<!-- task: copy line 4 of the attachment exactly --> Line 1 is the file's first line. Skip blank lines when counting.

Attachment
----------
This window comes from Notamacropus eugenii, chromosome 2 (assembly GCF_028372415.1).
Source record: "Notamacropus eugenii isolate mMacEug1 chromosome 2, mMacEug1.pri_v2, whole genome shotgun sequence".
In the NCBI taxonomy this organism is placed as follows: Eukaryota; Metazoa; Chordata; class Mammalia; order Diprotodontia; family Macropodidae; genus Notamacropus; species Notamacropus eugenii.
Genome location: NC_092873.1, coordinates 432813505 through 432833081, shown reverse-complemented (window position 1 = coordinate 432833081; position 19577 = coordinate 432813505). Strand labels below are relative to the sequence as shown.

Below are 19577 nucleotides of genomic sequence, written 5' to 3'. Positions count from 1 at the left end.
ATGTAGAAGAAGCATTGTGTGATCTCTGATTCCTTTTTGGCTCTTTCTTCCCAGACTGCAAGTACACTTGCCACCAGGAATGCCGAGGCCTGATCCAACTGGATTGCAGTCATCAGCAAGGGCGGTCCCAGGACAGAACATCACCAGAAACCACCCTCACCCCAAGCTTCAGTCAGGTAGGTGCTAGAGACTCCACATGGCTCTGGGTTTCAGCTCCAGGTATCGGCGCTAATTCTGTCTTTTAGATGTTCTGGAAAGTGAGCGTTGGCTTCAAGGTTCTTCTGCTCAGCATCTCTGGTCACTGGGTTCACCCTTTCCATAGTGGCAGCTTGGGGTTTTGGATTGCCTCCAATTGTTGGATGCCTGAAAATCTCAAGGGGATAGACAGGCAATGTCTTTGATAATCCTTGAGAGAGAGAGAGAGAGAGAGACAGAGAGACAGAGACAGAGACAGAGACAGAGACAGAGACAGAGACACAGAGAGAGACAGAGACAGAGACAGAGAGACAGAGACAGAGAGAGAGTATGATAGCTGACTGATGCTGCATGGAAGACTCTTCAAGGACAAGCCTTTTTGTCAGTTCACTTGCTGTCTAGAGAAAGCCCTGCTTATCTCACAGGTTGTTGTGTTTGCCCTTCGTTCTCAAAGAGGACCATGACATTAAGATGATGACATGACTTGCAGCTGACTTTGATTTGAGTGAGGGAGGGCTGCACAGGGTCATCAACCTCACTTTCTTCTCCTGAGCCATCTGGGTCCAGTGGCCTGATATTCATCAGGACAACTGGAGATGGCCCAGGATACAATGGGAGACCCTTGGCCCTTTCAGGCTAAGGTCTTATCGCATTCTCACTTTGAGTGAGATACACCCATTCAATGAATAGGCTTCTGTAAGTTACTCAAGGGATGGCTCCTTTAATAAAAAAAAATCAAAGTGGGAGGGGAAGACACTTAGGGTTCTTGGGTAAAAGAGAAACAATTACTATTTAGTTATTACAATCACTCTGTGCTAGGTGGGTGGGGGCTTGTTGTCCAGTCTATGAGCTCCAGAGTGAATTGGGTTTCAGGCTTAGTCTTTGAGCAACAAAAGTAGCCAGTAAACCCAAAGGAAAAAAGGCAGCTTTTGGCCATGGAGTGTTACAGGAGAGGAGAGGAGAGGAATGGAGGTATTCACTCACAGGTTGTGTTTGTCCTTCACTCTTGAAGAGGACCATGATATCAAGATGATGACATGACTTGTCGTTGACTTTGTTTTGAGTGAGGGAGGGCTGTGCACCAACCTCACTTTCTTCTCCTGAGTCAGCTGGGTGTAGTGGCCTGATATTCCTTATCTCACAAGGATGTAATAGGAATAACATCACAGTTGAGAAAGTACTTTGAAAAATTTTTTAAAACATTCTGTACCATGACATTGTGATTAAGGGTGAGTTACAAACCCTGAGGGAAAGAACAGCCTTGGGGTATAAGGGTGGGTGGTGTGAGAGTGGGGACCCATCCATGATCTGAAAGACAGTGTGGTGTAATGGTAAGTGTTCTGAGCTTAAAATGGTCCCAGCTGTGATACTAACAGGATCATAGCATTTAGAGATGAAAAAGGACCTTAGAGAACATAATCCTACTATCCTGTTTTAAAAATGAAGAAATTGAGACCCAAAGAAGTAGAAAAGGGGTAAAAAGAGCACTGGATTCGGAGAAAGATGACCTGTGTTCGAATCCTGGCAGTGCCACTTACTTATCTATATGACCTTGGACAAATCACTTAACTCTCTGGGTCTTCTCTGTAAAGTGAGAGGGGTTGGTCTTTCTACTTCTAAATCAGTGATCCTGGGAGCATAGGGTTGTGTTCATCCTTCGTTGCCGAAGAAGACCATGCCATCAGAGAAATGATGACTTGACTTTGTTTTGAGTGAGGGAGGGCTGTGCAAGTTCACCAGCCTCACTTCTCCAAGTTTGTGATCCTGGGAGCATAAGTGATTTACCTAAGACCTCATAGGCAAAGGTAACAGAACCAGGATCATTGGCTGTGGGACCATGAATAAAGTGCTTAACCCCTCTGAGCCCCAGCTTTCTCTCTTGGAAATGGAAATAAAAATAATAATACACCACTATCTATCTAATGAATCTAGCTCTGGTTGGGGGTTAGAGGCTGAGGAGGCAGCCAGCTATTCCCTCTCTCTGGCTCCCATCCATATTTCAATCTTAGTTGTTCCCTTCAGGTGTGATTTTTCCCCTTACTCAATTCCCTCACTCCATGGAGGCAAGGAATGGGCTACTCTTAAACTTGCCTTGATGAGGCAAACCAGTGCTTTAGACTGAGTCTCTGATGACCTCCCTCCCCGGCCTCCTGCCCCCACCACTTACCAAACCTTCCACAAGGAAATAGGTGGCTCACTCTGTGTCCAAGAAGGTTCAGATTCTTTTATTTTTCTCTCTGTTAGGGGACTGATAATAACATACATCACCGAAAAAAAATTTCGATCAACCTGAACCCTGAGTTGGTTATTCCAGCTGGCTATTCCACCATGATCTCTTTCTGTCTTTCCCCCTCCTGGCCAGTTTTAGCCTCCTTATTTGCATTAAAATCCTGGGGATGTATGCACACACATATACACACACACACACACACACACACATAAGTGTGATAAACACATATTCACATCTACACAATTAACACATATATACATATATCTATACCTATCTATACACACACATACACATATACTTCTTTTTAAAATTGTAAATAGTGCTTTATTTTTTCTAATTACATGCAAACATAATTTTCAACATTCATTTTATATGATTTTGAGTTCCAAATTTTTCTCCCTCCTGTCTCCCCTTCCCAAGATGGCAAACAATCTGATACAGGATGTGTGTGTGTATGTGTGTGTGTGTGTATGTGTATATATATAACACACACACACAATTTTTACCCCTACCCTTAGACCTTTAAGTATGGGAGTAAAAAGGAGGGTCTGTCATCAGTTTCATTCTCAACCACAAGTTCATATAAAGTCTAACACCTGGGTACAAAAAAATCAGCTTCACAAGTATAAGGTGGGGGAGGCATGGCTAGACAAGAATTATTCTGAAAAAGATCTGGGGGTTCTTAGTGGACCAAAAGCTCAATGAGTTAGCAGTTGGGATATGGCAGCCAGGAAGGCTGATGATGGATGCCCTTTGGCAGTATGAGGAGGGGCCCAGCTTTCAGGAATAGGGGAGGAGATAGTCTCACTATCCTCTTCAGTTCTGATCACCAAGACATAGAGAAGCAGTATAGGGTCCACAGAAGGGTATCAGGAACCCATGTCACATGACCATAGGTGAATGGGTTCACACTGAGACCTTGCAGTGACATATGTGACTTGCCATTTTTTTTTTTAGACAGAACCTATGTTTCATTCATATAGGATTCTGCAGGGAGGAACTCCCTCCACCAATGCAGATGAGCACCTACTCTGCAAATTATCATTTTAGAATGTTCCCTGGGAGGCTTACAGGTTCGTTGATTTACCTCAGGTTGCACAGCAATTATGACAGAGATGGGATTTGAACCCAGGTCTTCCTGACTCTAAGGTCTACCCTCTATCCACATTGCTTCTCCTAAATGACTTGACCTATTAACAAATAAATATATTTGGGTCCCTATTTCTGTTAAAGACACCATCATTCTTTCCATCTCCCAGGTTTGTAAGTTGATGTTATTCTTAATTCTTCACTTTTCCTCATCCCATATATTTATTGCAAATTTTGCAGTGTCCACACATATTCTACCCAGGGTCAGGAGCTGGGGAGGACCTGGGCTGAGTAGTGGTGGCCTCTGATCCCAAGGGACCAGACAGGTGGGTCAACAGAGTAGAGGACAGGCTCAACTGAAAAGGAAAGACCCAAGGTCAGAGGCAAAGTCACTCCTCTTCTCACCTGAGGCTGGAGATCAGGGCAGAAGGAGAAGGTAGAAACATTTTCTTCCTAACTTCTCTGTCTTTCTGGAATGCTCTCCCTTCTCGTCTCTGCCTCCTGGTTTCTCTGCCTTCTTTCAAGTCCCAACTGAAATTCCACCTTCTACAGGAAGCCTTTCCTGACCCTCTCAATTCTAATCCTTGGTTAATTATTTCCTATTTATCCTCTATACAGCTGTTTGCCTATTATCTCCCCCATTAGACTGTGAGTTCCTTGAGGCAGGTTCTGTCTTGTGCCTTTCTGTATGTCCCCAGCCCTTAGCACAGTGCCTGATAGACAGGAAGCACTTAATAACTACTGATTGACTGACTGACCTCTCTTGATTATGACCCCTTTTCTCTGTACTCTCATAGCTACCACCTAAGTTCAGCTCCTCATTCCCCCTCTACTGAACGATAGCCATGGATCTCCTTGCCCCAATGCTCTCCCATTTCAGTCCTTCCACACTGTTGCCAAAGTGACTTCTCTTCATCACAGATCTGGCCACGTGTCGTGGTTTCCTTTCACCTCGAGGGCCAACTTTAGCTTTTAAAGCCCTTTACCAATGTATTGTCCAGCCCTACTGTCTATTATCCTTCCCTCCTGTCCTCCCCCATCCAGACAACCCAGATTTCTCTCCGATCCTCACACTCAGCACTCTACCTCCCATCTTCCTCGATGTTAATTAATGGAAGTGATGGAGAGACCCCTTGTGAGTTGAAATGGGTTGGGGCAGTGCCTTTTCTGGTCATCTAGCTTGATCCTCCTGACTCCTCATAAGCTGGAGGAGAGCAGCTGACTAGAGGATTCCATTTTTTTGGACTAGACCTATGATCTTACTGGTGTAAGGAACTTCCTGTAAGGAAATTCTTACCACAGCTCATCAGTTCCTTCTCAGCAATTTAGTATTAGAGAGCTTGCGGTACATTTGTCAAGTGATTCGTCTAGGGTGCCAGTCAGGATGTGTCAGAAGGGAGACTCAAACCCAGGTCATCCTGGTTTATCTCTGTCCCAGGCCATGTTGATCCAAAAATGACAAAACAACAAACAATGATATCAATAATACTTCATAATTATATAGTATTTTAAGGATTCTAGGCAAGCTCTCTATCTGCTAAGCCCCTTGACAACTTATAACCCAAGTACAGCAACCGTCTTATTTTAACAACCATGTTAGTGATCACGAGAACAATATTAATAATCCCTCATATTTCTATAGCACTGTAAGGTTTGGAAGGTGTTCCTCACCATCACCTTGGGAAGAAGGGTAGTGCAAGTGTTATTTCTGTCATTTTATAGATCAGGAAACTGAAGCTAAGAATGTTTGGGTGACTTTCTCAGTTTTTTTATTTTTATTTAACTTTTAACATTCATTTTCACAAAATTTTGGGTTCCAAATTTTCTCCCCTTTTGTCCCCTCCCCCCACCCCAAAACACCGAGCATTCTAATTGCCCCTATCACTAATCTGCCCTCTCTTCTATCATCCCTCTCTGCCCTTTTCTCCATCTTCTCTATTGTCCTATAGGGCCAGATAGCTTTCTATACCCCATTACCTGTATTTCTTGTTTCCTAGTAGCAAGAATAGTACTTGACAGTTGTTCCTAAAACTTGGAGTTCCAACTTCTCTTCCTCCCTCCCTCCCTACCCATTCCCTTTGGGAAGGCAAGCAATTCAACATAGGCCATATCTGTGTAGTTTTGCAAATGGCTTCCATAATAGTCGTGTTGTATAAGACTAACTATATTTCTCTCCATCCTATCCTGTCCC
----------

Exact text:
Genome location: NC_092873.1, coordinates 432813505 through 432833081, shown reverse-complemented (window position 1 = coordinate 432833081; position 19577 = coordinate 432813505). Strand labels below are relative to the sequence as shown.